Autism & Developmental Disabilities

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teacher showing happy and sad faces to student with autism

Supporting individuals with developmental disabilities such as autism, as well as their caregivers and service providers, is central to the work of FPG. Understanding developmental trajectories and the impact of a developmental disability on the individual, family, and broader community informs both theory and practice. High-quality intervention across the age range can ensure that individuals with developmental disabilities and their families fully participate in their community in ways that are meaningful to them. FPG investigators have identified central features of high-quality intervention, such as family-focused programming, early childhood inclusion, and the use of identified evidence-based practices. They lead the field in translating scientific knowledge into practical information for teachers and service providers, and actively join their colleagues from implementation science in promoting adoption and use of effective intervention practices in schools, homes, and community settings.

Featured FPG News Story

Funded with a grant of nearly $700K from the U.S. Department of Education, a team from FPG recently launched Project EXPRESS: EXamining interventions to PRomote Executive function and Social Skills. Jessica Steinbrenner, PhD, CCC-SLP, an FPG advanced research scientist, is the principal investigator on this five-year study evaluating two treatment programs working with adolescents on the autism spectrum.

Featured Resource

Autism at-a-Glance is a series of practitioner and family-friendly documents created by the Center on Secondary Education for Students with ASD (CSESA) designed for high school staff members supporting students on the autism spectrum, as well as family members of adolescents with ASD. This installment was designed to support practitioners and family members in promoting self-determination for adolescents and young adults on the autism spectrum.

Featured Person

Samuel L. Odom, PhD, is a senior research scientist at FPG and research professor emeritus in the UNC School of Education. His research has addressed topics related to early childhood inclusion and preschool readiness although most of his current research focuses on autism. Odom is co-principal investigator on Project EXPRESS: EXamining interventions to PRomote Executive function and Social Skills and co-director of the National Clearinghouse on Autism Evidence and Practice.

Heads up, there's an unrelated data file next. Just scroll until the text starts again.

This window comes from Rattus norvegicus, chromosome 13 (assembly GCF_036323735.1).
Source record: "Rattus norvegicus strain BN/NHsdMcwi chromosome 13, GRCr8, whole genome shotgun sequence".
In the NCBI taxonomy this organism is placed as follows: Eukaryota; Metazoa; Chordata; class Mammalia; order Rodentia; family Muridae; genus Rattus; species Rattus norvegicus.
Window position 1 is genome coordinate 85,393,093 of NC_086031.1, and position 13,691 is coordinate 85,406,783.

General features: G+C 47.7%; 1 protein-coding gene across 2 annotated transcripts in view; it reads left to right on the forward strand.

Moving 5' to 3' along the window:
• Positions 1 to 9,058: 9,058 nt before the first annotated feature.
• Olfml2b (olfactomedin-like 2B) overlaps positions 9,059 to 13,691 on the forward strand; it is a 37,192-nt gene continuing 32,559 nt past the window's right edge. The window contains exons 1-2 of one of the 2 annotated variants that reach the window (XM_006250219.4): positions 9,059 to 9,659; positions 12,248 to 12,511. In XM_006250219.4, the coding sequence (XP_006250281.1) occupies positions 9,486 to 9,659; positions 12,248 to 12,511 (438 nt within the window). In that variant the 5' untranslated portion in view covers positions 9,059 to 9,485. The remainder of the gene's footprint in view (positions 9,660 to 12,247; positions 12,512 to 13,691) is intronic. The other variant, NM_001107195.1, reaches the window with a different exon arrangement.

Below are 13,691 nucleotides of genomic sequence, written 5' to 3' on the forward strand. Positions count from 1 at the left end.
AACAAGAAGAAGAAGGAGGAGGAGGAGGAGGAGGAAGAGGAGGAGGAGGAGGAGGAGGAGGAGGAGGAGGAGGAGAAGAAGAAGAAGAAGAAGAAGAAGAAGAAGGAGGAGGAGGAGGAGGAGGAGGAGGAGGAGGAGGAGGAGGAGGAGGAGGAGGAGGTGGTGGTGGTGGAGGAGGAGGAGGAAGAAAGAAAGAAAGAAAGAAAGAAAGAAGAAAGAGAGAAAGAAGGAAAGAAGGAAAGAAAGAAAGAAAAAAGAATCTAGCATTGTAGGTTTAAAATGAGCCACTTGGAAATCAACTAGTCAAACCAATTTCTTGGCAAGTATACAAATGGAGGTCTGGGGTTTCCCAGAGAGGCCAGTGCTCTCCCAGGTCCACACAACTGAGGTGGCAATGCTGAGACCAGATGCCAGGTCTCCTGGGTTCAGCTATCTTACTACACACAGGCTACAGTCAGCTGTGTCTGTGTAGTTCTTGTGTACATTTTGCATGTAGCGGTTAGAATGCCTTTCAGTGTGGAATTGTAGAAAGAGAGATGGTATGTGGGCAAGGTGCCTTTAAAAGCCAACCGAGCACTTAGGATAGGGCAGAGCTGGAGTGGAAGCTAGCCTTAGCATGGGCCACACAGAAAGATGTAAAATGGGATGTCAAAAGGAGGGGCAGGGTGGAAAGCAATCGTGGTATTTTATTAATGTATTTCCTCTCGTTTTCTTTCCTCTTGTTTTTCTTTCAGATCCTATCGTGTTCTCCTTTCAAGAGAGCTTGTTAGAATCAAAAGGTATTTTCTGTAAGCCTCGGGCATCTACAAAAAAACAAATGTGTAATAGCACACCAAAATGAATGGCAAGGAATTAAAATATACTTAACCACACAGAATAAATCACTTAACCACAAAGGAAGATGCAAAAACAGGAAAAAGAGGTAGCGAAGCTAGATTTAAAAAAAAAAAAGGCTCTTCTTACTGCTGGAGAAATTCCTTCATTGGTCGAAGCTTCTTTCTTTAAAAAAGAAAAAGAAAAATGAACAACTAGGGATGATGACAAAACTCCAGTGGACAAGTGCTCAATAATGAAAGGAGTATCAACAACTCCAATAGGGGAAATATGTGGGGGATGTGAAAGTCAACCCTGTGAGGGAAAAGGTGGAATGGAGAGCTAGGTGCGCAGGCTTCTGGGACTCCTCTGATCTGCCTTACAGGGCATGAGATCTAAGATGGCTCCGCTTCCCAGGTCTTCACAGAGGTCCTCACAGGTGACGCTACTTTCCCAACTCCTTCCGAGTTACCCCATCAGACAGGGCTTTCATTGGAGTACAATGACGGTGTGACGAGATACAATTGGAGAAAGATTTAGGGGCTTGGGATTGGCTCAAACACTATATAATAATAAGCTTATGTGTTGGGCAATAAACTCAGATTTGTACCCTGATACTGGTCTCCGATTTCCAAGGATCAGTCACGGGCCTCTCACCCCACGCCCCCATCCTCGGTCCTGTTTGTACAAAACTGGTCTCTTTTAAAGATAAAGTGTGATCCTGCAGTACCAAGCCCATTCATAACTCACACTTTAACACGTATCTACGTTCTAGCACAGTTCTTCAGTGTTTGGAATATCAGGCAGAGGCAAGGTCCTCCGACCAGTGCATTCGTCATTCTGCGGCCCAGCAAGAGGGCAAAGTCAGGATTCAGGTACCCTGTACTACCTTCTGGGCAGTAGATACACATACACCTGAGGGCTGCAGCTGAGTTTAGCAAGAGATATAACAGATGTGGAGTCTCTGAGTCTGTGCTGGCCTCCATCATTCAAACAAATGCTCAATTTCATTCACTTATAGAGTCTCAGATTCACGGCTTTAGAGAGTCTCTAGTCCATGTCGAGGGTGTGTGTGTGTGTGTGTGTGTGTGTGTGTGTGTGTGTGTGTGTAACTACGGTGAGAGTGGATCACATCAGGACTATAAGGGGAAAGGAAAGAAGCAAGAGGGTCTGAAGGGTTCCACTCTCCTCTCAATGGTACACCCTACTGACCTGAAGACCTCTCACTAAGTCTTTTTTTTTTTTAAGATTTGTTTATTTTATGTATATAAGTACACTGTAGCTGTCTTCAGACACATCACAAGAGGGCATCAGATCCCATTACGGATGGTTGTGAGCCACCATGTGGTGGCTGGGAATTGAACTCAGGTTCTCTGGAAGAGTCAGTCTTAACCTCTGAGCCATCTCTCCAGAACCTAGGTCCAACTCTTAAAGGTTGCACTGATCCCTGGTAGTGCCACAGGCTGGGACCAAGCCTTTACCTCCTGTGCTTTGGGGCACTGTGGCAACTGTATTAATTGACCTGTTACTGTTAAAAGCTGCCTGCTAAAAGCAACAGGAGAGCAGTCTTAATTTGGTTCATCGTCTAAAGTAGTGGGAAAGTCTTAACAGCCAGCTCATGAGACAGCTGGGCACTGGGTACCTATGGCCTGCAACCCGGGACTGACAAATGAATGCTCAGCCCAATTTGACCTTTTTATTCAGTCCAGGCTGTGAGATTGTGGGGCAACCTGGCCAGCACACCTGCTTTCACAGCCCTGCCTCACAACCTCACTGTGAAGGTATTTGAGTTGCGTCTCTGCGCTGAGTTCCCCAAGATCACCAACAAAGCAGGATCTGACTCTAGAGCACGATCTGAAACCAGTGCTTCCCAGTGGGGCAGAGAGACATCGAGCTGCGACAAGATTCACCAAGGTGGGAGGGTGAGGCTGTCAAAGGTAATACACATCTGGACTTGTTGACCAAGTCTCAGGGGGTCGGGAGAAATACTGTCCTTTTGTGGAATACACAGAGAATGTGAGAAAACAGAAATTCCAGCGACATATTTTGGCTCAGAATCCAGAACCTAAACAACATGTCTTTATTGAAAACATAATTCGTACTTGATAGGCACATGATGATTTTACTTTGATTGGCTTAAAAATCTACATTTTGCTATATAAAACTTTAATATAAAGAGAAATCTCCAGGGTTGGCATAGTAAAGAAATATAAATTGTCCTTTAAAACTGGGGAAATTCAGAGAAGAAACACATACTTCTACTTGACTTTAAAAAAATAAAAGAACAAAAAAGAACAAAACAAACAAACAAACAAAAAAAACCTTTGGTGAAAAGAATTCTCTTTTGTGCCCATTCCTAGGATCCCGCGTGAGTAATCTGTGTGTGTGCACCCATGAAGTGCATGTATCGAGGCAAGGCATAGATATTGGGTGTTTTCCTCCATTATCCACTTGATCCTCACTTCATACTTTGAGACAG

Current Projects

The FPG Autism Team will provide professional development training on the Autism Program Environment Rating Scale (APERS). The training will be for nine participants who are team members or affiliates of the Autism Professional Learning & Universal Supports Project at Illinois State University.
This model demonstration seeks to increase family uptake of developmental screenings and service enrollment of traditionally underserved populations by centering family and cultural voice throughout the implementation process.
The FPG Autism Team will develop five AFIRM modules based on new evidence-based practices identified by the National Clearinghouse on Autism Evidence & Practice review of the literature.
This study will iteratively develop and test an adapted professional development model to be used with the Advancing Social-communication And Play intervention.
The National Clearinghouse on Autism Evidence and Practice (NCAEP) is conducting a systematic review of the current intervention literature targeting individuals on the autism spectrum. NCAEP is a continuation of the evidence review that was completed by the National Professional Development Center on Autism Spectrum Disorder.
The purpose of this study is to evaluate two group-based treatments: (1) the Program for Education and Enrichment of Relational Skills (PEERS), which targets social skills, and (2) Unstuck and On Target (UOT), which targets executive function skills. The interventions are two 45-minute sessions per week across 16 weeks and will be implemented by school-based staff in middle schools in North Carolina and Southern California (San Diego area).
The goal of this project is to validate the Early Communication Indicator for Autism Spectrum Disorder (ECI-ASD) using a robust and representative multi-site sample of well-characterized children with autism spectrum disorder to determine the psychometric features of this instrument and its ability to detect change over time.